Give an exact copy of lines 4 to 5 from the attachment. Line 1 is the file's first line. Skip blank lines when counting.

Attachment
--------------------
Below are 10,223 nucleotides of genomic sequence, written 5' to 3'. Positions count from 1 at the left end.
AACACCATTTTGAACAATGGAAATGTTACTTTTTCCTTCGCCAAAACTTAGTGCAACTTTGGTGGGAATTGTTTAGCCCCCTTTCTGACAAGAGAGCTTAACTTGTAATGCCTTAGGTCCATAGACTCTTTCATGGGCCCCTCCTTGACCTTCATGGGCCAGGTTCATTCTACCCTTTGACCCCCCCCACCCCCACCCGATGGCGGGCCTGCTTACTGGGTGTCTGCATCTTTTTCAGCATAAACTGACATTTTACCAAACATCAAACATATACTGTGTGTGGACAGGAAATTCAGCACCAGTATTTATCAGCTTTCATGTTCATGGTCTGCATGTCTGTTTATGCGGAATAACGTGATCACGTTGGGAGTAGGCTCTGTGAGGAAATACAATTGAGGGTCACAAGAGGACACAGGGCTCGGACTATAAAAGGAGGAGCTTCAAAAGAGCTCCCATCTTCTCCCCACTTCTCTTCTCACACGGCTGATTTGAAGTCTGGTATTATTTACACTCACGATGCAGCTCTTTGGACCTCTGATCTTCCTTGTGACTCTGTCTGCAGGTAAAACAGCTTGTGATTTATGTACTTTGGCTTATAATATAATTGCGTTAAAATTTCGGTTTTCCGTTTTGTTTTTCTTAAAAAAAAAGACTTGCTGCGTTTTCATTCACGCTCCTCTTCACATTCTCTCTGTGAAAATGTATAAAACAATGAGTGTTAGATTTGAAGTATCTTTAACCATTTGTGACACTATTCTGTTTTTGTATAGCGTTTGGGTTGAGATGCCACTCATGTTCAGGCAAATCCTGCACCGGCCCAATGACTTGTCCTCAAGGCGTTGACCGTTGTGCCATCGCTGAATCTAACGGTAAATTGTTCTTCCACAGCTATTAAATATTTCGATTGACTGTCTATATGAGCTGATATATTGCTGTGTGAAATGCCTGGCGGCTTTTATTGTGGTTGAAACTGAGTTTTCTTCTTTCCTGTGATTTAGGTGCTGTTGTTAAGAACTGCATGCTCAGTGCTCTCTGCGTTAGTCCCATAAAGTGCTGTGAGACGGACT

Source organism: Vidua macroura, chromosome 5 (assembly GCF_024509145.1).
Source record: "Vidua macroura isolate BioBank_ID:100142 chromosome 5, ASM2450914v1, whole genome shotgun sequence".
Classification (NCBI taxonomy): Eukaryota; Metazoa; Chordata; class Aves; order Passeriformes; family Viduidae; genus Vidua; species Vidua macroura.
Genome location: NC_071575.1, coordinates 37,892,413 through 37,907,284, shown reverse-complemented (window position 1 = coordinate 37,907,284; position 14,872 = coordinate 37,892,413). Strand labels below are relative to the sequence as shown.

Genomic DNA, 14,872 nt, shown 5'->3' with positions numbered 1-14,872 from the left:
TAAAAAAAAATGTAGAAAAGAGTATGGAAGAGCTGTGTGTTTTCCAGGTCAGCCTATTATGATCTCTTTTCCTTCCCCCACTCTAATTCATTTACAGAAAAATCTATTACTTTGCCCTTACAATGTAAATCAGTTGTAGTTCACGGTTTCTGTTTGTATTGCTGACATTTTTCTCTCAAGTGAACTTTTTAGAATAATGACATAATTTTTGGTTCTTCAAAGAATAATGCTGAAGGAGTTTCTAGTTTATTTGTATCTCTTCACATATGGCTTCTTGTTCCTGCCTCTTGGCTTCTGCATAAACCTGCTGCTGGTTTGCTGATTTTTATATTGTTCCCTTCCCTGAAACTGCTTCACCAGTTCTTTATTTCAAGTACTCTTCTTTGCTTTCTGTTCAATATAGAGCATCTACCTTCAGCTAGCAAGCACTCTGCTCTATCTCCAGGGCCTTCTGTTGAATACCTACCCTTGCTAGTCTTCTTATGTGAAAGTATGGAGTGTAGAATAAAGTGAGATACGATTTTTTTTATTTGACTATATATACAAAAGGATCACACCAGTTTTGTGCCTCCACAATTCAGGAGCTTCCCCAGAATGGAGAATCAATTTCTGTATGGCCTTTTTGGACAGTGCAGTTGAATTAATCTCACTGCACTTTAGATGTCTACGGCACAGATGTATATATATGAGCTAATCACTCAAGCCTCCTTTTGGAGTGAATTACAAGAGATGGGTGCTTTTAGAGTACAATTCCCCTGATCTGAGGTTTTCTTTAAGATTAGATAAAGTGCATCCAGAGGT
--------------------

Source record: "Vidua macroura isolate BioBank_ID:100142 chromosome 5, ASM2450914v1, whole genome shotgun sequence".
Classification (NCBI taxonomy): Eukaryota; Metazoa; Chordata; class Aves; order Passeriformes; family Viduidae; genus Vidua; species Vidua macroura.